I’ll just say it: yesterday was rough.
Like, really, really rough.
It was the day that should have marked my sweet Tage’s third birthday, but he lives in Heaven now.
The Lord has bolstered my faith in recent years – building supports and adding more layers, making it harder and harder to knock down – and for that, I am in awe. Most days, I stand on that wall of faith with the determination to trust I’m safe no matter what comes and the peace of knowing what, or Who, gives me hope.
But yesterday was hard.
It didn’t help that the mid-March Indiana clouds are currently thick and low and smothering, and my skin and spirit yearn for sunshine. My emotional pump was already primed to feel the darkness.
Then, I had had the privilege of getting to share Tage’s story with a group of women that morning, the morning of his birthday, and I was reminded that God continues to work in my story and in the aftermath of Tage’s death. But with every sharing of my story comes the reminder of the pain.
At the event, I got to talk with one of my mom’s dear friends, who looked me in the eyes and told me as tears fell from hers how much she misses my mom. Me, too. Me. Too.
After speaking, I got to hear from women who told me their stories of miscarriage, child loss, divorce, and questioning God. Their tears proved their raw pain.
Later, I had a hard conversation across a restaurant booth. More memories of pain.
As I drove downtown to a birthday party that evening, my car hitting every pothole on the crudely patched and crumbling pavement. I passed the home of another friend who had also lost an infant. Then, my route took me through a rough part of town. Windows were boarded up. Toys and trash were strewn across tiny yards behind broken chain link fences. I stopped at a red light and glanced to my left. A man walked down the cracked sidewalk, his gate greatly altered by a physical condition. I thought of all the harsh stares he must receive in a day as he simply struggled to walk. He was clearly in pain.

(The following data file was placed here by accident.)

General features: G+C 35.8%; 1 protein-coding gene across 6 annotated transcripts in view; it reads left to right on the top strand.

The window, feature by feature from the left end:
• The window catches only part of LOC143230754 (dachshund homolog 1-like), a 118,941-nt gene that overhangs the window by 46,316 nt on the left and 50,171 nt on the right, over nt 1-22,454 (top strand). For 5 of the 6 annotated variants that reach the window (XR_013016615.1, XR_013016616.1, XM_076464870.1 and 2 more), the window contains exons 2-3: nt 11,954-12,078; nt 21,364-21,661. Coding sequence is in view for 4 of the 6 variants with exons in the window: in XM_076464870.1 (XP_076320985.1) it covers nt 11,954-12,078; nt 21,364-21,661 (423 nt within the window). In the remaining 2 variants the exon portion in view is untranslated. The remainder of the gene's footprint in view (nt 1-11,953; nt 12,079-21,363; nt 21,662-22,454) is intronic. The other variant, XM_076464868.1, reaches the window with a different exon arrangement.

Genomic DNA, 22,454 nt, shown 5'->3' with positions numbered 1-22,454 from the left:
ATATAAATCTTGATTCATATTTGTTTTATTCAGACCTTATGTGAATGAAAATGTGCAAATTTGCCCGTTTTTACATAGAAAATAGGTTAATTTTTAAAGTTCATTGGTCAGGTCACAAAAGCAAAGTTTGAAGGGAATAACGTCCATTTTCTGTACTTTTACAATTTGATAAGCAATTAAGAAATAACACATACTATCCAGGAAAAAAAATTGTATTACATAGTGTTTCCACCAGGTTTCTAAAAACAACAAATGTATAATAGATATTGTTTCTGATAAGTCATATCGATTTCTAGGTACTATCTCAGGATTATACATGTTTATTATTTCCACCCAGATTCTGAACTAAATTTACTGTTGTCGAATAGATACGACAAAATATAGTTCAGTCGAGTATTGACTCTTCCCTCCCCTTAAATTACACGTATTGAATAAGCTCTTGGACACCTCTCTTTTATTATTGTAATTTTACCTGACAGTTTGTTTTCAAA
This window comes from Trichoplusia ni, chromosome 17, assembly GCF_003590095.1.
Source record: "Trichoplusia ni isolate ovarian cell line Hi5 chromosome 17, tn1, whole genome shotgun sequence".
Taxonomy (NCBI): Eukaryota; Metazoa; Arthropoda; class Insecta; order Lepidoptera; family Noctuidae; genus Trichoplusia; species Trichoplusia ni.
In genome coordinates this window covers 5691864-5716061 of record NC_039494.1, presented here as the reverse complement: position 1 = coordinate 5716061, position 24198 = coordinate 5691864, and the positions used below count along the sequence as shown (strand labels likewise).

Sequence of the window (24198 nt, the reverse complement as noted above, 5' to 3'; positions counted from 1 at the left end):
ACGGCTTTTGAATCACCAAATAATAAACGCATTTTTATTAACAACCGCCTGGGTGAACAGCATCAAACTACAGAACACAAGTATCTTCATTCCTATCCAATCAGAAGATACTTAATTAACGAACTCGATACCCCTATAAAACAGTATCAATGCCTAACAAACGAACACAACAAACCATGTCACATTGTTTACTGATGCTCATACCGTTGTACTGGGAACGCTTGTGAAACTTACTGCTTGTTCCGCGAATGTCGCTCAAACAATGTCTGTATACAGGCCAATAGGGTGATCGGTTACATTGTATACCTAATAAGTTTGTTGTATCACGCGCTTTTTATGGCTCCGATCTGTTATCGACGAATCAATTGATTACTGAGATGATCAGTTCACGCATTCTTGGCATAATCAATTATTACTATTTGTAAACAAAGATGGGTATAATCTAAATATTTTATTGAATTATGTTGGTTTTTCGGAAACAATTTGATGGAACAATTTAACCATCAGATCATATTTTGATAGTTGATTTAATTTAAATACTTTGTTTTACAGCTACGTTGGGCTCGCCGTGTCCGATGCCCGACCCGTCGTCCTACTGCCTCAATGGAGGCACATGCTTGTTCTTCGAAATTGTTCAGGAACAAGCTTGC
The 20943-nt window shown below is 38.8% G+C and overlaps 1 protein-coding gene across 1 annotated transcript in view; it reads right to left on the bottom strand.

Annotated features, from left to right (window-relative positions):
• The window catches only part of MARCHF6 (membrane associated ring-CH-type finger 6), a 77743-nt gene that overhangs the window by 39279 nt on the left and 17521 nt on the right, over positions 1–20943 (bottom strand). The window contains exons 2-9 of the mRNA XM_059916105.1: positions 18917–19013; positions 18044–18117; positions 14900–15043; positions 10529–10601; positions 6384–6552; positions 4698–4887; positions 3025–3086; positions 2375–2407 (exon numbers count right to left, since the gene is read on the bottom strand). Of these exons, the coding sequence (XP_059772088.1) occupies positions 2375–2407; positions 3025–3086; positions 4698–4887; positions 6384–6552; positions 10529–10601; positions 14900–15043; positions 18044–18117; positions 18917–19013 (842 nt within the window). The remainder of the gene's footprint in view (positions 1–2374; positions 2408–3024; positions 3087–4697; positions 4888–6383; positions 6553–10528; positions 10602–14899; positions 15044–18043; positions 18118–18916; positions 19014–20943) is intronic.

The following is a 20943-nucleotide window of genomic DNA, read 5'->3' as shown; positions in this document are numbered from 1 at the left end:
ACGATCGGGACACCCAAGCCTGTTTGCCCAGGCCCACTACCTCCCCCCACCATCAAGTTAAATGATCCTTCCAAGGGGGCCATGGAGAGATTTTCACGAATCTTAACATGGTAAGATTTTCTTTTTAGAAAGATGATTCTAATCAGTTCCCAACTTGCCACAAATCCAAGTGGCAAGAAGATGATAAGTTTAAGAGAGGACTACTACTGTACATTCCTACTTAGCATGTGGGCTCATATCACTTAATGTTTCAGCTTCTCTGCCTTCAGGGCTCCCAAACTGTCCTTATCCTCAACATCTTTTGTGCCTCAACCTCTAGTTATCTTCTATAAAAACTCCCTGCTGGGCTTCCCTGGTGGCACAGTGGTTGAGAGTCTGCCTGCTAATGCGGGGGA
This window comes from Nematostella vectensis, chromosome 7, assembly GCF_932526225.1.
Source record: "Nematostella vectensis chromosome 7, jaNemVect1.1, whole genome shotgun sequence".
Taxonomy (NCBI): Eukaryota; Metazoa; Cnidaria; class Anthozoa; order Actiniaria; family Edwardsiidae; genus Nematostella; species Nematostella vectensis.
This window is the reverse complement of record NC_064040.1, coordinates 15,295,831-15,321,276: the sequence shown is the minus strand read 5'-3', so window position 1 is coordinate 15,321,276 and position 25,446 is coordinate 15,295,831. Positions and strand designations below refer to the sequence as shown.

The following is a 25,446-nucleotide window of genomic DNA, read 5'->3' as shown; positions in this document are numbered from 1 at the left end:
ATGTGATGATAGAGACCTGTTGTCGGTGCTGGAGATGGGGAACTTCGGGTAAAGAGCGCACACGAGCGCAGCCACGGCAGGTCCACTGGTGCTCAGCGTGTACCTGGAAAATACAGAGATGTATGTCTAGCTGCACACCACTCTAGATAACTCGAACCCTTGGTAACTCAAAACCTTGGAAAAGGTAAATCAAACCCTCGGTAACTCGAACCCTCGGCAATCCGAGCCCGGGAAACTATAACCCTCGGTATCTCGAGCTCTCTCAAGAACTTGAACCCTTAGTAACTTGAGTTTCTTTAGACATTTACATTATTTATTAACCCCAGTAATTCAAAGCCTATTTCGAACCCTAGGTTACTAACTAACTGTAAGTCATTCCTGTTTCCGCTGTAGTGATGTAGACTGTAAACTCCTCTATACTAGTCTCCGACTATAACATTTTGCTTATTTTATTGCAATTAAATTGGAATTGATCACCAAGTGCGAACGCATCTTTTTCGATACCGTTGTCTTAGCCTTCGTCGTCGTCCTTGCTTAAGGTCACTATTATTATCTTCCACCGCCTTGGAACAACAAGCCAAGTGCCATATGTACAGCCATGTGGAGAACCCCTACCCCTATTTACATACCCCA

That’s when I finally lost it.
The knot cramped up in my throat, and the tears poured from my eyes.
“When, Lord?” I begged. “There is so much brokenness. It’s everywhere. When are You going to come? How long do we have to live in this mess?”
Sometimes I can’t hold back the brokenness anymore. Sometimes I can’t handle seeing one more sad thing, one more broken family, one more child in a wheelchair, one more girl who thinks her beauty is proved when she bares her body on Instagram, one more elementary student of mine who needs to prove his toughness because no one tells him they love him, one more tear stained face telling me of their deep pain.
“When Lord? When are you going to come fix this? I can’t handle it today.”
I just left that those questions hanging in the air of my car. I wiped my eyes, took a deep breath and went into the party.
The next morning, I stepped out to take Marty for a walk, grinning at the early light just above the horizon. A pink glow crept down the tall, barren trees of the park as the sun slowly rose higher in the clear sky. Birds sang their joyful tunes, a chorus of life awakening from the long, winter slumber.